Mary Read & Anne Bonny: Mary Read  died 1721; Anne Bonny's dates are 1702-82; these are the only two women known to have been convicted of piracy during the early 18th century, at the height of the infamous Age of Piracy; their theatre of operations was the Caribbean

Flora MacDonald: 1722–90; lived on the island of Benbecula in the Outer Hebrides; in 1746 she helped to save the life of Bonnie Prince Charlie during the Jacobite Risings

Angelika Kauffman & Mary Moser: Kaufman (1741-1807) and Moser (1744-1819) helped found the Royal Academy of Arts in London in 1768; a portrait of the founders shows only the man gathered in a studio; the women have separate portraits

Mary Wollstonecraft: 1759-97; writer and advocate for women's equality; her best known work is A Vindication of the Rights of Woman (1792)

Jane Austen: 1775–1817;  novelist whose works of romantic fiction, have earned her a place as one of the most widely read writers in English literature; her realism and insightful social commentary cement her historical importance for scholars and critics, while her rich understanding and wit commend themselves to readers

Hester Stanhope: 1776-1839; intrepid woman traveller in a man’s world, Lady Hester Stanhope set herself up as a local potentate among the arabs of the eastern Mediterranean, mainly through incredible force of personality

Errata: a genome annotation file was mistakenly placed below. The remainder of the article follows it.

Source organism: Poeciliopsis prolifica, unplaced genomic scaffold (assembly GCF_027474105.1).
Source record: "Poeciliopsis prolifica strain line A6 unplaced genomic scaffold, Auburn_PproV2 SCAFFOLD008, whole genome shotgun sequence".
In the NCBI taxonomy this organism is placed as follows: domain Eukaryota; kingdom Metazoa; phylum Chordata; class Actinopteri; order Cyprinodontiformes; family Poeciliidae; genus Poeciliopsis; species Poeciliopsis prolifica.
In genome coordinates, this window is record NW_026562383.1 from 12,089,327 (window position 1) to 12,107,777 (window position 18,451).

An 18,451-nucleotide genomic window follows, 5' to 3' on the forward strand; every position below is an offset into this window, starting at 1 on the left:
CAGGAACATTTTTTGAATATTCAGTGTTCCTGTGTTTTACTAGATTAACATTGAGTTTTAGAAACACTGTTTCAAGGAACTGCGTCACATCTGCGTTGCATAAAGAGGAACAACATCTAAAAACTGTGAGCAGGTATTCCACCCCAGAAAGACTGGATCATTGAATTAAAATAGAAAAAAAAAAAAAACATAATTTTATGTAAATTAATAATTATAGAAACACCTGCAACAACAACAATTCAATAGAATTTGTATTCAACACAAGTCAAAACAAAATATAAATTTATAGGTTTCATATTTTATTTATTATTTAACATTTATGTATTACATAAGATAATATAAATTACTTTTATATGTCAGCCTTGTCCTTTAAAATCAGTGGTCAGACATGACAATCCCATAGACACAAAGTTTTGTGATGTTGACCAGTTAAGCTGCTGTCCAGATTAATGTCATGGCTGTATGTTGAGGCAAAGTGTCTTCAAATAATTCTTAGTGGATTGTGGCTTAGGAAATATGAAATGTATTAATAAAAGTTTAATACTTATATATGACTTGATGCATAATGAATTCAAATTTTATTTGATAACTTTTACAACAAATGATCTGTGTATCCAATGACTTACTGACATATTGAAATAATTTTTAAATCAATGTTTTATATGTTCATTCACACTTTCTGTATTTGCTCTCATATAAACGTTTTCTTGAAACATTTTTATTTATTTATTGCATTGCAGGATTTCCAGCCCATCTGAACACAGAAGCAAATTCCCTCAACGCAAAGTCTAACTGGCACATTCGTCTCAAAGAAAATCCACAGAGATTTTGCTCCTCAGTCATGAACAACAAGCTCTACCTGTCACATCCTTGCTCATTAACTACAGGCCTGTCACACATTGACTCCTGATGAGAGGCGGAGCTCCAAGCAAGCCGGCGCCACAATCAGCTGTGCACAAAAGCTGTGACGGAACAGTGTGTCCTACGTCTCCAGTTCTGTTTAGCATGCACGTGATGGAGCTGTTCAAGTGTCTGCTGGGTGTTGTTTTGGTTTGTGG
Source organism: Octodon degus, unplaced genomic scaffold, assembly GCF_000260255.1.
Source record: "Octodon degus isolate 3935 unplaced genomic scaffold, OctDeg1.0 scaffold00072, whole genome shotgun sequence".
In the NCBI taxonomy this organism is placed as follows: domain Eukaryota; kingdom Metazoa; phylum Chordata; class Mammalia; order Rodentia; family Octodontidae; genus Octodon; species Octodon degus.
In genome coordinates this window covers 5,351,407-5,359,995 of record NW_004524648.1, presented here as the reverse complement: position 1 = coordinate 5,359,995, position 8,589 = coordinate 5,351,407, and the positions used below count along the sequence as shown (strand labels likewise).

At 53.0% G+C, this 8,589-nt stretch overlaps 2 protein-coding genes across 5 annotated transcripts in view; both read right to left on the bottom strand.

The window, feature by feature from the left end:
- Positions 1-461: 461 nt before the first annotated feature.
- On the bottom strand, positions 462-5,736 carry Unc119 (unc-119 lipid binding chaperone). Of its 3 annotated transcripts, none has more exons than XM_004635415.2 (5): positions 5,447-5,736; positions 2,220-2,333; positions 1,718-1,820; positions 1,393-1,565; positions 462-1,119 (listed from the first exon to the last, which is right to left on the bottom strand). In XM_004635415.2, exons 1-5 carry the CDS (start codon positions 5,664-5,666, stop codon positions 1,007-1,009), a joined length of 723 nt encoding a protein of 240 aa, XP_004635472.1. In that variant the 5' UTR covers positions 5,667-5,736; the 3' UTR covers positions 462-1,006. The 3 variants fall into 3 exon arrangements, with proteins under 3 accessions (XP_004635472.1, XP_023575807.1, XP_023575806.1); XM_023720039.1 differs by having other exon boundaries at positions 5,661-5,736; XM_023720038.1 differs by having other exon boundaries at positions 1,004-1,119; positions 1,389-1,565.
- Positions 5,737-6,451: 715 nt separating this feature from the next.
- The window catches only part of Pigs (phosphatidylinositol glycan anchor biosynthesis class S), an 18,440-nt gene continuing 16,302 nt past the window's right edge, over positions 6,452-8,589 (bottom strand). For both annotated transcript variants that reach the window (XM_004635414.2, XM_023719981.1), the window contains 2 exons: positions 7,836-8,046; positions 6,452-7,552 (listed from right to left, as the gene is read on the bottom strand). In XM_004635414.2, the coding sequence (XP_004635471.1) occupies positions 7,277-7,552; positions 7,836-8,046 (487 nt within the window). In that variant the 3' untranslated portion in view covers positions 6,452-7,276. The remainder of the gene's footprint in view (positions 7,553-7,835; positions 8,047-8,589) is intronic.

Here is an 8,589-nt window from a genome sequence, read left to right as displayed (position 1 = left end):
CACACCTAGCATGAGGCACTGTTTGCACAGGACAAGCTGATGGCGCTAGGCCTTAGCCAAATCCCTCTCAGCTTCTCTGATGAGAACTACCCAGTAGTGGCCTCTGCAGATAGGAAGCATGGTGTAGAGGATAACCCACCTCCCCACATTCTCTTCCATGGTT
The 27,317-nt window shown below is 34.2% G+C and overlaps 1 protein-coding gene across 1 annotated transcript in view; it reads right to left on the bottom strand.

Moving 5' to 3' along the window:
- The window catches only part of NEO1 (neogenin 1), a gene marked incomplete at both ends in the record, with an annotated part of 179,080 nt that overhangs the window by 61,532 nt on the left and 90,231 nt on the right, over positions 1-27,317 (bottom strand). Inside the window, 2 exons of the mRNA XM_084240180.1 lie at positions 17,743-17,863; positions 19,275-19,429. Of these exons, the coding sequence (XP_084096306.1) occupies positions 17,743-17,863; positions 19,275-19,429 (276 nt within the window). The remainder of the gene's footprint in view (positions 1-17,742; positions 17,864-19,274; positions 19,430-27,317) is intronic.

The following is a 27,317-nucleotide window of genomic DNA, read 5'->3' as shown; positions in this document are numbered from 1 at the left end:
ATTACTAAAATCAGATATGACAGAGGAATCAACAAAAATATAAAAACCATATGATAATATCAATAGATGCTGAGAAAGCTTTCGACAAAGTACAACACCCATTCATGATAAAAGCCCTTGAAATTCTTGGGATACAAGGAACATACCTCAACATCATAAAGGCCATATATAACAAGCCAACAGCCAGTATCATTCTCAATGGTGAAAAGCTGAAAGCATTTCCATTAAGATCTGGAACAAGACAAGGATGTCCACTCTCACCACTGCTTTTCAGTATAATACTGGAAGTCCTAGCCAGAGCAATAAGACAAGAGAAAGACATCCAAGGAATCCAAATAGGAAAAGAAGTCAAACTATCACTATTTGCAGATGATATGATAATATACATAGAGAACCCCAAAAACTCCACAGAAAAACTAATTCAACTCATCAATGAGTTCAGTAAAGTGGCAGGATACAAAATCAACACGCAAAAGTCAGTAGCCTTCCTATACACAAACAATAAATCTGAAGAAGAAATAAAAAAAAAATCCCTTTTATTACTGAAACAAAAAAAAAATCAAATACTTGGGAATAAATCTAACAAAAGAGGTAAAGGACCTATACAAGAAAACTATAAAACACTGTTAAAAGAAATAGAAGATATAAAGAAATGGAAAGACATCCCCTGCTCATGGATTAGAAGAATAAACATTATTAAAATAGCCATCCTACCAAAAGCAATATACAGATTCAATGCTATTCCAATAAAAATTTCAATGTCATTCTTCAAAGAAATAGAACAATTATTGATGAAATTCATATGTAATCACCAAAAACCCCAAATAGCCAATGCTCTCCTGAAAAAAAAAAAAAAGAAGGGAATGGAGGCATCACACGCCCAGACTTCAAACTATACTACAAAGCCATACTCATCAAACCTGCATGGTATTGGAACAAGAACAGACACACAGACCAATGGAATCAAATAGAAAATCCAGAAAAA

Elizabeth Fry: 1780–1845; prison reformer, social reformer and Christian philanthropist; Fry was a major driving force behind legislation to make the treatment of prisoners more humane; since 2001, she has been depicted on the Bank of England £5 note

Harriet Martineau: 1802–76; social theorist and Whig writer often cited as the first female sociologist. She changed sociological opinions on issues previously ignored, such as marriage, children, domestic and religious life, and race relations

Elizabeth Barrett Browning: 1806–61; one of the most prominent poets of the Victorian era; her poem ‘The Cry of the Children’ (1842)  helped bring about child labour reforms by rousing support for Lord Shaftesbury's Ten Hours Bill (1844)

Grace Darling: 1815–42; first female lighthouse keeper; in 1838 she and her father saved 13 people from the wreck of the SS Forfarshire [see For those in peril on the sea]

George Eliot: pen name of Mary Anne Evans (1819–1880), one of the leading writers of the Victorian era; she authored seven novels, characterised by social realism and psychological insight

Queen Victoria: 1819–1901; British queen who gave her name to a world age [see Victoria]

Florence Nightingale: 1820–1910; founder of modern nursing and pioneering advocate of evidence-based medicine via the use of statistics [see Hospitals & Nursing]; campaigner for better public sanitation; in 1907 she became the first woman to be appointed to the Order of Merit (the Order is Britain's highest honour; at any one time there are 24 living members); Florence Nightingale was the embodiment a no-nonsense version of tender loving care